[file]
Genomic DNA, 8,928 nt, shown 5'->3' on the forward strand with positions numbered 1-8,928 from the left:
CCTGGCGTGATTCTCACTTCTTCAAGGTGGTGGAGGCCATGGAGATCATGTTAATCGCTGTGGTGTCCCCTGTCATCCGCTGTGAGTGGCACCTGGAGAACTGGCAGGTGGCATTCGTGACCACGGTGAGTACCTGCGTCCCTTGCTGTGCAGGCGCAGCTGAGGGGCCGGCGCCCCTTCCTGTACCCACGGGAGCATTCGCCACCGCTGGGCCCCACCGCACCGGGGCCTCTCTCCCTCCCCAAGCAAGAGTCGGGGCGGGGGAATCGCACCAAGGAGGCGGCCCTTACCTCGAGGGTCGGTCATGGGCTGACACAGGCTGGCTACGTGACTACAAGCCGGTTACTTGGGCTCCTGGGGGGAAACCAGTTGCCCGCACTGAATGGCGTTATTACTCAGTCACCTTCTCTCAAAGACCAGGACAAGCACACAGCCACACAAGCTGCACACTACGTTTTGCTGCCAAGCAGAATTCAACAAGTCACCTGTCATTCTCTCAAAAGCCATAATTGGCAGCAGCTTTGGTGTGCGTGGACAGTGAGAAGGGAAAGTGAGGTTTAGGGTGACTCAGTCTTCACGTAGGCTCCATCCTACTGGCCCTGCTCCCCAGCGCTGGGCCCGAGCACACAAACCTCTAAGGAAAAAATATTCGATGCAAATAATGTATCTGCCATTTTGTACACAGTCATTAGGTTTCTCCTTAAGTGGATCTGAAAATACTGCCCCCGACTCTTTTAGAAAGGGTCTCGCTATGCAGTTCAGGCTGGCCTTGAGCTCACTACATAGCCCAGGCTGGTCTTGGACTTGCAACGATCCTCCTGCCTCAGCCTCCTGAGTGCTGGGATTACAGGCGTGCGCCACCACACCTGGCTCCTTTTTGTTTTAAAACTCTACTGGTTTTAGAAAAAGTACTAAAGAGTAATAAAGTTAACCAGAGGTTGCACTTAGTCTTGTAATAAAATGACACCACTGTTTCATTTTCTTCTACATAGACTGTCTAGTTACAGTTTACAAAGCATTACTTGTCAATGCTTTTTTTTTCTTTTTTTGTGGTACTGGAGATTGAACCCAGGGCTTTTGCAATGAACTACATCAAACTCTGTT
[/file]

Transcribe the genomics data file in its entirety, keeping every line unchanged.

Genomic DNA, 8,928 nt, shown 5'->3' on the forward strand with positions numbered 1-8,928 from the left:
CCTGGCGTGATTCTCACTTCTTCAAGGTGGTGGAGGCCATGGAGATCATGTTAATCGCTGTGGTGTCCCCTGTCATCCGCTGTGAGTGGCACCTGGAGAACTGGCAGGTGGCATTCGTGACCACGGTGAGTACCTGCGTCCCTTGCTGTGCAGGCGCAGCTGAGGGGCCGGCGCCCCTTCCTGTACCCACGGGAGCATTCGCCACCGCTGGGCCCCACCGCACCGGGGCCTCTCTCCCTCCCCAAGCAAGAGTCGGGGCGGGGGAATCGCACCAAGGAGGCGGCCCTTACCTCGAGGGTCGGTCATGGGCTGACACAGGCTGGCTACGTGACTACAAGCCGGTTACTTGGGCTCCTGGGGGGAAACCAGTTGCCCGCACTGAATGGCGTTATTACTCAGTCACCTTCTCTCAAAGACCAGGACAAGCACACAGCCACACAAGCTGCACACTACGTTTTGCTGCCAAGCAGAATTCAACAAGTCACCTGTCATTCTCTCAAAAGCCATAATTGGCAGCAGCTTTGGTGTGCGTGGACAGTGAGAAGGGAAAGTGAGGTTTAGGGTGACTCAGTCTTCACGTAGGCTCCATCCTACTGGCCCTGCTCCCCAGCGCTGGGCCCGAGCACACAAACCTCTAAGGAAAAAATATTCGATGCAAATAATGTATCTGCCATTTTGTACACAGTCATTAGGTTTCTCCTTAAGTGGATCTGAAAATACTGCCCCCGACTCTTTTAGAAAGGGTCTCGCTATGCAGTTCAGGCTGGCCTTGAGCTCACTACATAGCCCAGGCTGGTCTTGGACTTGCAACGATCCTCCTGCCTCAGCCTCCTGAGTGCTGGGATTACAGGCGTGCGCCACCACACCTGGCTCCTTTTTGTTTTAAAACTCTACTGGTTTTAGAAAAAGTACTAAAGAGTAATAAAGTTAACCAGAGGTTGCACTTAGTCTTGTAATAAAATGACACCACTGTTTCATTTTCTTCTACATAGACTGTCTAGTTACAGTTTACAAAGCATTACTTGTCAATGCTTTTTTTTTCTTTTTTTGTGGTACTGGAGATTGAACCCAGGGCTTTTGCAATGAACTACATCAAACTCTGTT